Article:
Israel Travel Guide

Housed in a former train station, Made in TLV stocks a sleek range of design books, tabletop pieces, candles, and photographs.

An over-the-top underwater restaurant and bar off the coast of Israel begins to make sense when you learn that the nearby city of Eilat is Israel’s version of Dubai.

The latest addition to the Tel Aviv art scene.

Wedged into a tight, triangular site within the city’s central cultural complex, this piece of architectural origami uses a soaring, twisting, 87-foot-tall atrium, called Lightfall, to link a series of refreshingly uncomplicated galleries.

Israel has a new cultural icon—the Design Museum Holon, created by Ron Arad and home to a rotating exhibition of international furniture, product, and industrial designs.

An 1898 Lutheran church around the corner from the better-known Church of the Holy Sepulcher. While the latter is dark and mysterious, the Redeemer is inspired by light. To see where Old City meets new, climb the 186 stairs to the top of its tower.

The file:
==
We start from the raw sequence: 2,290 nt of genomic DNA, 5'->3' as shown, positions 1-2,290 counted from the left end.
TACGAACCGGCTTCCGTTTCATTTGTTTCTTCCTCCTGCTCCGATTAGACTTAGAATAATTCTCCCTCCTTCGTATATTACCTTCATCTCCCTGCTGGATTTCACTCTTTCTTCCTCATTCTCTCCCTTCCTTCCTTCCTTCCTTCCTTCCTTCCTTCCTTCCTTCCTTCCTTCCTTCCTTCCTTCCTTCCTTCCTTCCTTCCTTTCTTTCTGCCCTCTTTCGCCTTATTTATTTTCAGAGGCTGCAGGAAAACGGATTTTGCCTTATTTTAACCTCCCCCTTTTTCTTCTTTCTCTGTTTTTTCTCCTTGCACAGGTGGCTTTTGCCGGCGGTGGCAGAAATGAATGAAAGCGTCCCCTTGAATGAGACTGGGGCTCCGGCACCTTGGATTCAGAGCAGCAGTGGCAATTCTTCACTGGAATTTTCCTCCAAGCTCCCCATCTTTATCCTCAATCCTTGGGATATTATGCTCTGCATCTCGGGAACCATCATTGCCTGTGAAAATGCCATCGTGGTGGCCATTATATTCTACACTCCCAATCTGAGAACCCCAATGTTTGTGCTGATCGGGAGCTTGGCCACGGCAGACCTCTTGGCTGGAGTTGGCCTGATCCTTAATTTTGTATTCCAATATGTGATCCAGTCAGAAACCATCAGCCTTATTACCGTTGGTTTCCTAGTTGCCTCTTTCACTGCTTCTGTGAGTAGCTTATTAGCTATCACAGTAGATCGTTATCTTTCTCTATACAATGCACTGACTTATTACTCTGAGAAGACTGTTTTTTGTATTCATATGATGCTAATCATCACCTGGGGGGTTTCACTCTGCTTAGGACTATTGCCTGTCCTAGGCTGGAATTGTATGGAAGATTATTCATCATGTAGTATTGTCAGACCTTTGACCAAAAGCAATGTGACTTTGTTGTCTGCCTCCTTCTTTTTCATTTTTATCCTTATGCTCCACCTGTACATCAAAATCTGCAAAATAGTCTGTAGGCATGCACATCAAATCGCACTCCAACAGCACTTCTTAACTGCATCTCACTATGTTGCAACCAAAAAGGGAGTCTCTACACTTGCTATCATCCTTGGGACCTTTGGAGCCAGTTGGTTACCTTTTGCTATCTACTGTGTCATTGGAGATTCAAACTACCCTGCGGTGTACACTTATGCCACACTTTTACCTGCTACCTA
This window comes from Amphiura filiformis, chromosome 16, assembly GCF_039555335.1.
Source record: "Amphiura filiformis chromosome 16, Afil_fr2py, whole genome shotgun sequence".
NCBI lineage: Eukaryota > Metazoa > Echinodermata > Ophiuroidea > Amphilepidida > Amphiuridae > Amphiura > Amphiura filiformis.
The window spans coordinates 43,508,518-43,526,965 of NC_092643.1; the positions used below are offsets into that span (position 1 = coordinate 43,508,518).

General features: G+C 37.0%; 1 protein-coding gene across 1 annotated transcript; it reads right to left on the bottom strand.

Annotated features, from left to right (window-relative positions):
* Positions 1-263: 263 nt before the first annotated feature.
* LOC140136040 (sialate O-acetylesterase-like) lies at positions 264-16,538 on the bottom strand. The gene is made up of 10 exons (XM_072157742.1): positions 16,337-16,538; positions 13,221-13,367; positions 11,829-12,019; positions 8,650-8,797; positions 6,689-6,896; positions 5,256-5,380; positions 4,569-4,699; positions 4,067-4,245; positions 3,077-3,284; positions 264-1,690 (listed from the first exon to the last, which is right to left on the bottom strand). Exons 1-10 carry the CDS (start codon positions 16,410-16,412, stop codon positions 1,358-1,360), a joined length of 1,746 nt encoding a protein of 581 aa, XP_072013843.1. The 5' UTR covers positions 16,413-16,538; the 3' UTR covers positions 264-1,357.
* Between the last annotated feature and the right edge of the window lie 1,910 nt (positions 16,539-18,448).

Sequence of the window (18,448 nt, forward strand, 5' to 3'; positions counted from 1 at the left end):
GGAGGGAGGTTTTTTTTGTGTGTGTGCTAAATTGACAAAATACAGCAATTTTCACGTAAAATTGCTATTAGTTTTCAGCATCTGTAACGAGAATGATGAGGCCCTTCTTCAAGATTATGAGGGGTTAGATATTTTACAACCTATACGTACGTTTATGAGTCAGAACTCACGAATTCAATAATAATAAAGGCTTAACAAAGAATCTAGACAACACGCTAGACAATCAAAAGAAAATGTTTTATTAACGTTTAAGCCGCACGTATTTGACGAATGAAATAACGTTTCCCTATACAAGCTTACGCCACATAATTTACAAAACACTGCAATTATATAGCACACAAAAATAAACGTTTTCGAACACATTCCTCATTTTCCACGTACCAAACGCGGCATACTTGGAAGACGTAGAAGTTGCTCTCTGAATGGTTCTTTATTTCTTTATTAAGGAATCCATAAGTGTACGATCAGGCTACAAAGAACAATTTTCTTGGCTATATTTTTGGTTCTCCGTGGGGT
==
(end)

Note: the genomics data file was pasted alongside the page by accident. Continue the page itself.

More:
The Bauhaus Foundation Museum, housing original furniture and other designs by the likes of miens van der Rohe and Marcel Breuer, opened in April on Bialik Street.

Israeli restaurants and wineries set up booths in Hayarkan Park to showcase delicacies in the annual Taste of Tel Aviv festival.

The residence of the late Nobel Prize-winning writer Shmuel Yosef Agnon in Talpiot.

In the emerging Noga district, this boutique sells funky housewares, including signature "lamp dresses"-lights covered in Mondrian-inspired frock-shaped mylar paper shells.

The Russian nerve center of Allenby Street is full of curious pensioners and boulevard intellectuals feasting on a lifetime’s worth of Isaac Asimov’s science fiction, Russian translations of the kabbalah, and an illustrated Hebrew-Russian version of Pushkin’s Eugene Onegin, which is pres